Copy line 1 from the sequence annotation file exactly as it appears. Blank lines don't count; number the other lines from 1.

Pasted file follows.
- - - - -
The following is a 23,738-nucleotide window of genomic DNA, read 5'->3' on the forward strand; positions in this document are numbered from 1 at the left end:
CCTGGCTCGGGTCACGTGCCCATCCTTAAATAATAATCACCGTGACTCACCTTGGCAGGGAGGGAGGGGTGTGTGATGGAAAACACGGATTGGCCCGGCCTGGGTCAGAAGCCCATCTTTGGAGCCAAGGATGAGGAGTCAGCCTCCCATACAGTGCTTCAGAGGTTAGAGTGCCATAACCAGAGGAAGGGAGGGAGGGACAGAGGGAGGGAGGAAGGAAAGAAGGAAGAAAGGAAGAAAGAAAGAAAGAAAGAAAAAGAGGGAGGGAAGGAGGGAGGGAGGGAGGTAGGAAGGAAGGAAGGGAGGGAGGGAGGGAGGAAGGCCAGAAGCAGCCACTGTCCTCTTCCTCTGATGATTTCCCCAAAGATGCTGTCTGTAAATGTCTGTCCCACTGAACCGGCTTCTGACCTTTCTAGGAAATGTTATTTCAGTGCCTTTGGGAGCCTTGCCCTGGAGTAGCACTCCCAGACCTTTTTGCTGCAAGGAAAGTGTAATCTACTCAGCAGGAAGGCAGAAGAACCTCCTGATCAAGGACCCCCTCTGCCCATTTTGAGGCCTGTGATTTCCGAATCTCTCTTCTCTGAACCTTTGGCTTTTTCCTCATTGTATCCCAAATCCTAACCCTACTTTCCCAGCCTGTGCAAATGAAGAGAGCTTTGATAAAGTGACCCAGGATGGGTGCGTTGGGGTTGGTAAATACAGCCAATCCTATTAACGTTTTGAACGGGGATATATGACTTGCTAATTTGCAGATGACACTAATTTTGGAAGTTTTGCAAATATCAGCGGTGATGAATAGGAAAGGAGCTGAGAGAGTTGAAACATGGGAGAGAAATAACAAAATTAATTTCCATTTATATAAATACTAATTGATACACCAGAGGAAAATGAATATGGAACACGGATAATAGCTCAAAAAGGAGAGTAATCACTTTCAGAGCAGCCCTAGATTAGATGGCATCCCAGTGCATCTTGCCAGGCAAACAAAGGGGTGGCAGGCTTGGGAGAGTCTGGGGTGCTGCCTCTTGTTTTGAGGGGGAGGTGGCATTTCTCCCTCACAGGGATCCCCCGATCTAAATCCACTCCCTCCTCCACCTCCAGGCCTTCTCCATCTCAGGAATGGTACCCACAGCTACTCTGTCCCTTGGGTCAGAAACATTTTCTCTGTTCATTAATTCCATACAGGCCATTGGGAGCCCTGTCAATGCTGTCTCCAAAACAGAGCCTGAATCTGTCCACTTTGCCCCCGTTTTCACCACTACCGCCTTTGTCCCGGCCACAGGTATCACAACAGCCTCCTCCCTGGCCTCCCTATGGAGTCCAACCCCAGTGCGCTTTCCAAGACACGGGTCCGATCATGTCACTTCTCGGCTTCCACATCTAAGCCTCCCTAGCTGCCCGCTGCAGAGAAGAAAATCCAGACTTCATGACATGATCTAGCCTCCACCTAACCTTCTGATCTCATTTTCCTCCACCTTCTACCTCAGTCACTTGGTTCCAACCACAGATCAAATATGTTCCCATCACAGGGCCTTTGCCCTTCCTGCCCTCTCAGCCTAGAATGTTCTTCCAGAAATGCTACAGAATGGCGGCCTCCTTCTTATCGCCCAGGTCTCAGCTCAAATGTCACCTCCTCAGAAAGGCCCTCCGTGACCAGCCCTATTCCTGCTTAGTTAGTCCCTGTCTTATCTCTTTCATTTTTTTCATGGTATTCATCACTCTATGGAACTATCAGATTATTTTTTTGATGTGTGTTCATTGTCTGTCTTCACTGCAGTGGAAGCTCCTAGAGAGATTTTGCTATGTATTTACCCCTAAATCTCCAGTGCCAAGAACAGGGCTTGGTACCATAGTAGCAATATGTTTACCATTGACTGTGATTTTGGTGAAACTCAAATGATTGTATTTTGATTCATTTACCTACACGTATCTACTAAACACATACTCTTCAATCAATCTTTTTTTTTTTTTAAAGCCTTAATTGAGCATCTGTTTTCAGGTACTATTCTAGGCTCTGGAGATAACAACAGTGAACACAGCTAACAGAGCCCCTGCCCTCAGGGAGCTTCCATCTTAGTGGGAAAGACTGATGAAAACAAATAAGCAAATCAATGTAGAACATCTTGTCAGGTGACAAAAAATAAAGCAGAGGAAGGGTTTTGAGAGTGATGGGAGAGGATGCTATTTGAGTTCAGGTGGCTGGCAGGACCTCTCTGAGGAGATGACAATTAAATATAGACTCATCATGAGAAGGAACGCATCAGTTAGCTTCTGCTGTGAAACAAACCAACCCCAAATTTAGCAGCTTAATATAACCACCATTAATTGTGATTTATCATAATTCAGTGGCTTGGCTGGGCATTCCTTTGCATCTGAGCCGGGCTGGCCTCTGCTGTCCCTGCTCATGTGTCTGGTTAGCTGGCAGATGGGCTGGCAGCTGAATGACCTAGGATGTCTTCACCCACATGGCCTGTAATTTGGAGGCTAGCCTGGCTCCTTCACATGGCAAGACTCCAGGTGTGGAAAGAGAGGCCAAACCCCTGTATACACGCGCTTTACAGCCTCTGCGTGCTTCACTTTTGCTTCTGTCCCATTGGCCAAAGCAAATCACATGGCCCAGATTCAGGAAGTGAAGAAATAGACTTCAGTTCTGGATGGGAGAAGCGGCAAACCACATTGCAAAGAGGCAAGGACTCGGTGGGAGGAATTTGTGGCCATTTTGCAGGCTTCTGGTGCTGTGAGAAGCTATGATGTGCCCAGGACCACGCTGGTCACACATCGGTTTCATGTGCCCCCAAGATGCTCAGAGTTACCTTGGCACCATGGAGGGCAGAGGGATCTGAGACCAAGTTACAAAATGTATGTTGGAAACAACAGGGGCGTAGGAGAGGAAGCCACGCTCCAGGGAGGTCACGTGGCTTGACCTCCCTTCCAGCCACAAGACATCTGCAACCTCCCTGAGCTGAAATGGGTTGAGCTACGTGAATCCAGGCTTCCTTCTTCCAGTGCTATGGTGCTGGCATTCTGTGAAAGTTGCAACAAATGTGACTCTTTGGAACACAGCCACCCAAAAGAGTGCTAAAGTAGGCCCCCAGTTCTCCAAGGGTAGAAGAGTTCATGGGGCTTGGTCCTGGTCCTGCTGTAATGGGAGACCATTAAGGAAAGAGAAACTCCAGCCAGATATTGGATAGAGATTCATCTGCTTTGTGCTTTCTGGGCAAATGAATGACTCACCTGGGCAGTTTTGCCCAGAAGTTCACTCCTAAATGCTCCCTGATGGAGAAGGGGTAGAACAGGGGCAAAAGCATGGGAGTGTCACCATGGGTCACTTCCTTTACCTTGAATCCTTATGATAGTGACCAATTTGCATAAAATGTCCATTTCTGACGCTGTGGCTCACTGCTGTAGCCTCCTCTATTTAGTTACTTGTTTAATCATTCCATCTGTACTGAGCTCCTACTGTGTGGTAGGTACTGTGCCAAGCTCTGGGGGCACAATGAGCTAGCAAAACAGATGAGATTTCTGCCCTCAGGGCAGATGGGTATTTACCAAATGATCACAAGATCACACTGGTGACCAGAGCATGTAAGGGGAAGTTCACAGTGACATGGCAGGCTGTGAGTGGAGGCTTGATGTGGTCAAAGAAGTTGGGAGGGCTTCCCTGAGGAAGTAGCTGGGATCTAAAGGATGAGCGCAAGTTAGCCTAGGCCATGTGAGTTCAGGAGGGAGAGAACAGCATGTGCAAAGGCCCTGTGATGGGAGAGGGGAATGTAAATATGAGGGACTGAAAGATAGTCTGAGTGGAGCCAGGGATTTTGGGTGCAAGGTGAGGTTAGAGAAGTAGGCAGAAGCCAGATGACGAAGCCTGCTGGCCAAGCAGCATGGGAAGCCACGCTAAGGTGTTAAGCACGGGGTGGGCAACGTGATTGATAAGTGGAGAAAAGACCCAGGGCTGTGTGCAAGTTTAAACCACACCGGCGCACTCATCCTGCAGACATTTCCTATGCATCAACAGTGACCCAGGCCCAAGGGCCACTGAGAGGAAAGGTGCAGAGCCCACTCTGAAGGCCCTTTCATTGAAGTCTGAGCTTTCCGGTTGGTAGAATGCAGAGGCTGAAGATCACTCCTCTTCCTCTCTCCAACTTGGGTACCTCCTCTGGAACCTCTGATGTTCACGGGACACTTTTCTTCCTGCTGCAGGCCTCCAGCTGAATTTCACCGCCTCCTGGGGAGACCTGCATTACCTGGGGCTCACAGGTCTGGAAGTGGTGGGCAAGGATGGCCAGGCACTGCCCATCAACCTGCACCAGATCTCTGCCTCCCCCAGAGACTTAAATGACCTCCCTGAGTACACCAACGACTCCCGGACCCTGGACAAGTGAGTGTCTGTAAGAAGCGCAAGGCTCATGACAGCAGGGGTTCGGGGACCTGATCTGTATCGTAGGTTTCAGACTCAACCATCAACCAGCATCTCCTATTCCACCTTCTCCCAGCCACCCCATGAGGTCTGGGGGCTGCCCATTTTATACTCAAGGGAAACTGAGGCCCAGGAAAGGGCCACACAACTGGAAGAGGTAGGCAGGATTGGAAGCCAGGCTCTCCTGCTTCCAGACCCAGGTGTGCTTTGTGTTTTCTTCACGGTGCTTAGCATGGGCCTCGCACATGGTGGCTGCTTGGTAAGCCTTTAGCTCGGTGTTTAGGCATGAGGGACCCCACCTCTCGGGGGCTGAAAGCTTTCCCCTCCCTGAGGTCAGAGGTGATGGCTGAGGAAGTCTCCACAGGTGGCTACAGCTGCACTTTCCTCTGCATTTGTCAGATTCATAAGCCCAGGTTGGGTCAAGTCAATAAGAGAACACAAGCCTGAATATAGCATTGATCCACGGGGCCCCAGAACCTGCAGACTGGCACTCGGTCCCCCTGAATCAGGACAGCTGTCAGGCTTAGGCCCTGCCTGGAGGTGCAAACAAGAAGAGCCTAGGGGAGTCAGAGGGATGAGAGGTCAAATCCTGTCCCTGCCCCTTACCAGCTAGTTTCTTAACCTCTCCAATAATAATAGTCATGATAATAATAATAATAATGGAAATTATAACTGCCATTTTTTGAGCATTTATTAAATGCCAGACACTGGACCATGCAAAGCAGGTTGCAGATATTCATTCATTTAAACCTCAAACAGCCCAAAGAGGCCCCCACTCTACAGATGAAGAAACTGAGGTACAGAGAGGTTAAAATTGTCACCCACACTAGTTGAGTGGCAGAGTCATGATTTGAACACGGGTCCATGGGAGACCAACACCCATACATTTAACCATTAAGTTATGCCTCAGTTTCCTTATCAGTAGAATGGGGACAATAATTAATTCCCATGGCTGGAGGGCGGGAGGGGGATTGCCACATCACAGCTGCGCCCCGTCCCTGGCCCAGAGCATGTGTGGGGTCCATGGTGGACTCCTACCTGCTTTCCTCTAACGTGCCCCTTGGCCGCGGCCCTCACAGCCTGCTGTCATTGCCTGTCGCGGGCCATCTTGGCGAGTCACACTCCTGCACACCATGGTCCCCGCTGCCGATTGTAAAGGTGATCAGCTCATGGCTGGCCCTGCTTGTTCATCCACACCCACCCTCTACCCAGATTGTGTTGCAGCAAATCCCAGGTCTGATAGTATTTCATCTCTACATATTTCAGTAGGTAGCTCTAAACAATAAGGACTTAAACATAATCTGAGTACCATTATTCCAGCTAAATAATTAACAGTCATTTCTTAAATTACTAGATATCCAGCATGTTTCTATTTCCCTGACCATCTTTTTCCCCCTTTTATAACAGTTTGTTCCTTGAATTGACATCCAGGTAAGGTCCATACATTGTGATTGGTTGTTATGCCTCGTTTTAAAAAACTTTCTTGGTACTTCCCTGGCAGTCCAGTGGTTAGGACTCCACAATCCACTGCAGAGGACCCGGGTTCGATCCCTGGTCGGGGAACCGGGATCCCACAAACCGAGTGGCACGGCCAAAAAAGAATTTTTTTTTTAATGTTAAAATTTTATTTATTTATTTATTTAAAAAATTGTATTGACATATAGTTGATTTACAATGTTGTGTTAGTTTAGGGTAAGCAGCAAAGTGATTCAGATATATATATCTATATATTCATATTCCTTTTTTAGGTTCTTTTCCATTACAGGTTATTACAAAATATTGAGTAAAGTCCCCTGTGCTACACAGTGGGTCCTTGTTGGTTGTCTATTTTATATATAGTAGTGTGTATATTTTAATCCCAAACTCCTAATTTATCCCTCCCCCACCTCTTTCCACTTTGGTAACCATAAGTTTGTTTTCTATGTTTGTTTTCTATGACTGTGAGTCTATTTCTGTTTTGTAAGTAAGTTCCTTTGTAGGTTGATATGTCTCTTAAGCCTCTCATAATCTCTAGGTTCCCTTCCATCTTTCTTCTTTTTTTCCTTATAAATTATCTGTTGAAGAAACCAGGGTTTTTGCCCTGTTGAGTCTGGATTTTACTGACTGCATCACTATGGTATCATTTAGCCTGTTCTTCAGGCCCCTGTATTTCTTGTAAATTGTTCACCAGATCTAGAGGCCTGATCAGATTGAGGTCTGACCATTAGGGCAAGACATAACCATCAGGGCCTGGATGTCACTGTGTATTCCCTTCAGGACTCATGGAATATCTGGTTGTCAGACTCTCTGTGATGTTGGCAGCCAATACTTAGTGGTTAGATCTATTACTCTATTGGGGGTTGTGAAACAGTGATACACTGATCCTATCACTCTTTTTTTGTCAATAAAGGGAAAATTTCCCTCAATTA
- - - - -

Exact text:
The following is a 23,738-nucleotide window of genomic DNA, read 5'->3' on the forward strand; positions in this document are numbered from 1 at the left end: